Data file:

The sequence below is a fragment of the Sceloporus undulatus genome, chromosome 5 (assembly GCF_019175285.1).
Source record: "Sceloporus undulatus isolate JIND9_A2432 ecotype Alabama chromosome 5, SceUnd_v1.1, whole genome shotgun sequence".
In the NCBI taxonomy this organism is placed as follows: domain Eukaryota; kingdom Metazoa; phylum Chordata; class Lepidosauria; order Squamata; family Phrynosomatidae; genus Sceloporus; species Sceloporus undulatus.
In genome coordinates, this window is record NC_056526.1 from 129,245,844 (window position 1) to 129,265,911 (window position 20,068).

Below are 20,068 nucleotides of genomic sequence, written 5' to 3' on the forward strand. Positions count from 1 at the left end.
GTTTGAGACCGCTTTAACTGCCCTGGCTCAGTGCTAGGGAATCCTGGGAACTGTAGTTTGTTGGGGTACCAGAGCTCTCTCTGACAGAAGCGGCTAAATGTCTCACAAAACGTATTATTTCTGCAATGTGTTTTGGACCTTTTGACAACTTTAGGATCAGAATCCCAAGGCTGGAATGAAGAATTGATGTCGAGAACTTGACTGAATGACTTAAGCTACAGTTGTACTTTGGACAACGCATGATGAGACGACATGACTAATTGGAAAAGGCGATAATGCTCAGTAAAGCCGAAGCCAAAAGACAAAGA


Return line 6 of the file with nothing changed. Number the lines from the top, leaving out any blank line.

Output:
GTTTGAGACCGCTTTAACTGCCCTGGCTCAGTGCTAGGGAATCCTGGGAACTGTAGTTTGTTGGGGTACCAGAGCTCTCTCTGACAGAAGCGGCTAAATGTCTCACAAAACGTATTATTTCTGCAATGTGTTTTGGACCTTTTGACAACTTTAGGATCAGAATCCCAAGGCTGGAATGAAGAATTGATGTCGAGAACTTGACTGAATGACTTAAGCTACAGTTGTACTTTGGACAACGCATGATGAGACGACATGACTAATTGGAAAAGGCGATAATGCTCAGTAAAGCCGAAGCCAAAAGACAAAGA